Different responses to injury in the peripheral (A) and central (B) nervous systems. Damage to a peripheral nerve leads to series of cellular responses, collectively called Wallerian degeneration (after Augustus Waller, the nineteenth century English physician who first described these phenomena). Distal to the site of injury, axons disconnected from their cell bodies degenerate, and invading macrophages remove the cellular debris. Schwann cells that formerly ensheathed the axons proliferate, align to form longitudinal arrays and increase their production of neurotrophic factors that can promote axon regeneration. Schwann cell surfaces and the extracellular matrix also provide a favourable substratum for the extension of regenerating axons. In the CNS, the removal of myelin debris is relatively slow, and the myelin membranes produce inhibitory molecules that can block axon growth. Astrocytes at the site of injury also interfere with regenerationProximal to the injury, neurone cell bodies react to peripheral nerve injury by inducing expression of growth-related genes, including those for major components of axonal growth cones. Following CNS injury, however, neurones typically fail to activate these growth-associated genes. As a result, axonal damage in the retina, spinal cord, or the rest of the brain leads to permanent blindness, paralysis, and other disabilities.


Neuronal damage can also induce plastic changes. Peripheral neurones can regenerate axons following the damage, though the capacity of CNS axons to regenerate is severely limited. In addition, neural stem cells are present in certain regions of the adult brain, allowing the production of some new neurones in a few brain regions. These various forms of adult plasticity can modify the function of the mature brain and provide some hope for improving the limited ability of the CNS to recover successfully from trauma and neurological disease.

Source:  Neuroscience, 3rd edition

Editors: Dale Purves, George J Augustine, David Fitzpatrick, Lawrence C Katz, Anthony-Samuel LaMantia, James O McNamara, and S Mark Williams.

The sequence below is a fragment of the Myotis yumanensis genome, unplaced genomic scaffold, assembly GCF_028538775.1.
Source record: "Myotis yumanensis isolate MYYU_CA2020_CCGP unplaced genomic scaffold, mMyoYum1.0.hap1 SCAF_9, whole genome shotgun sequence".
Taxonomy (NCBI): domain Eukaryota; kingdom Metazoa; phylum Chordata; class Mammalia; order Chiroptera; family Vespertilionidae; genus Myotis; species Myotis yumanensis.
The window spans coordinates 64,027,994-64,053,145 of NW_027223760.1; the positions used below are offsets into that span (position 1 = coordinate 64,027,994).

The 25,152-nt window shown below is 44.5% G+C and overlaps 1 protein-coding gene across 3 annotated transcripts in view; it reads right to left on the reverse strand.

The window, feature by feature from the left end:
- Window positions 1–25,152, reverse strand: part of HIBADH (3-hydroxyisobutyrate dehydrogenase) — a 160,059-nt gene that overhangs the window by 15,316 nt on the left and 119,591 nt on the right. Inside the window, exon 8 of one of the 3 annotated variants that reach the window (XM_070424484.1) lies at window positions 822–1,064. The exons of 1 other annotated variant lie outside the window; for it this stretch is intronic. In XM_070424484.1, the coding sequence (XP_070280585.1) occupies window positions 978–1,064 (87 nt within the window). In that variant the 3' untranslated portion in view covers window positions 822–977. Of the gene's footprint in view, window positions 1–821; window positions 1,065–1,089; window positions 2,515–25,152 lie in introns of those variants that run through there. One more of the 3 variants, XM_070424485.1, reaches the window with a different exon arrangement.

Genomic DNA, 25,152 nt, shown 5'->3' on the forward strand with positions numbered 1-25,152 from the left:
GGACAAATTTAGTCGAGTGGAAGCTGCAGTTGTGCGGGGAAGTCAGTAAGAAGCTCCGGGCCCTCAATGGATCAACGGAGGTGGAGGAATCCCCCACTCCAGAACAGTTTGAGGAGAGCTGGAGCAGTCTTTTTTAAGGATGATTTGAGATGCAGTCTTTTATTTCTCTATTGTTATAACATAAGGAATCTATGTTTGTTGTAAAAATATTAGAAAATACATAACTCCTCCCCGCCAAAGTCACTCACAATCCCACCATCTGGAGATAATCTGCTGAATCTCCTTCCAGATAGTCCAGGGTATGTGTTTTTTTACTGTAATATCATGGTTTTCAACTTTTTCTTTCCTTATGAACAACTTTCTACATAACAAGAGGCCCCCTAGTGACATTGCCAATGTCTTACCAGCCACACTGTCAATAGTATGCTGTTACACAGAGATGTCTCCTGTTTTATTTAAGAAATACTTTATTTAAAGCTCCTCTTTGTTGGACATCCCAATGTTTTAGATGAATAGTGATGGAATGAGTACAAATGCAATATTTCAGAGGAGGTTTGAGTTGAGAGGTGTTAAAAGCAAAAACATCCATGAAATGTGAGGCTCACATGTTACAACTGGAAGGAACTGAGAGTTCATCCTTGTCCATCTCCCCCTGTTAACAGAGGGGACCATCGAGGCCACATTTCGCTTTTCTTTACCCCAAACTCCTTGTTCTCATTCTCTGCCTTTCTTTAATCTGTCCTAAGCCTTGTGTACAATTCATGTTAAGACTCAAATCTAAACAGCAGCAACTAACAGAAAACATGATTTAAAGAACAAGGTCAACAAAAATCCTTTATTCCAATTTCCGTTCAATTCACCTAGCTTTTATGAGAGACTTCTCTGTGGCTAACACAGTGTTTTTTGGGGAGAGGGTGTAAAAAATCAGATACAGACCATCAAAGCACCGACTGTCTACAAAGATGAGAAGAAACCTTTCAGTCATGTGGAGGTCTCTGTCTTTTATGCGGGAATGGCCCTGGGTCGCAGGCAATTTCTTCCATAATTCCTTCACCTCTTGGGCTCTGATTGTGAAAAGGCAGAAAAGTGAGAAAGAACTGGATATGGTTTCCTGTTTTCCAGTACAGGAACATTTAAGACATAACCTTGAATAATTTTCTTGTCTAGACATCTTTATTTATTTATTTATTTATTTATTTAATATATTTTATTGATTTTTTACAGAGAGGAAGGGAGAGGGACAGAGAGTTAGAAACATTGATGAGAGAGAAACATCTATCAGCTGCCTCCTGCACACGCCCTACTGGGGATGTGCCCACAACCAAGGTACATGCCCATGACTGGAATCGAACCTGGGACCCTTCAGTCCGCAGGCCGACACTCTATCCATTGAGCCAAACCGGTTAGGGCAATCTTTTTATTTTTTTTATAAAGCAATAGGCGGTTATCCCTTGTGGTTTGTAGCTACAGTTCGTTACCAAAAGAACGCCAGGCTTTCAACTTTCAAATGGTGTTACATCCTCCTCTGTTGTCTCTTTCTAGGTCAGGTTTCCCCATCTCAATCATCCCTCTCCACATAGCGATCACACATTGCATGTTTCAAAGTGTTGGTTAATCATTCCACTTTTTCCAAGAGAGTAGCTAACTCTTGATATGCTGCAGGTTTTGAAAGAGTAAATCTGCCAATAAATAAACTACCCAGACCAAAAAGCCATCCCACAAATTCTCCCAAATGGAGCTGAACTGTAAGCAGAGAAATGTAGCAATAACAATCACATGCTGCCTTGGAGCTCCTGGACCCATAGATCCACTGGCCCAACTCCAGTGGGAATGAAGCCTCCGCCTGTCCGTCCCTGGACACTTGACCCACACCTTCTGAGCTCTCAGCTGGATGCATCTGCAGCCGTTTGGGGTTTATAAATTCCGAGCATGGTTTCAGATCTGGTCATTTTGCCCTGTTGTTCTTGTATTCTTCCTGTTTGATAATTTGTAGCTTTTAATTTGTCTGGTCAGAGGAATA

Sunderland (MA): Sinauer Associates; 2004.
ISBN 0-87893-725-0

Stay Away From Negative Influences…Peer Pressure and Peer Power

but don't fear changebeautiful

The Woman in Leadership Success Podcast 5 Ways Positive Influences

“Impressionable minds get influenced by adult behaviour and media. Peer pressure affects not only children and teenagers, it is also prevalent in adults. it shows a lack of self esteem when people do not have the courage to say ‘no, thank you’ and stay away from negative influences?”

Negative People

An eagle’s egg was placed in the nest of a prairie chicken. The eagle did what the prairie chickens did. It scratched in the dirt for seeds. It clucked and cackled. It never flew more than a few feet because that is what the prairie chickens did. One day he/she saw an eagle flying gracefully and majestically in the open sky. He/She asked the prairie chickens: “What is the beautiful bird?” The chickens replied, “That is an eagle. He/She is an outstanding bird, but you cannot fly like him because you are just a prairie chicken.” So the eagle never gave it a second thought, believing that to be the truth. He/She lived the life of and died a prairie chicken, depriving himself/Herself of his/her heritage because of his/her lack of vision. What a waste! He/She was born to win, but conditioned to loose.

Source: Media: A Negative Influence on Teens Perceptions of Beauty

The same thing is true for most of the people. The unfortunate part of life is as Oliver Wendall Holmes said,

“Most people go to their graves, with music still in them.”

We don’t achieve excellence because of our own lack of vision.

Michelle Fegatofi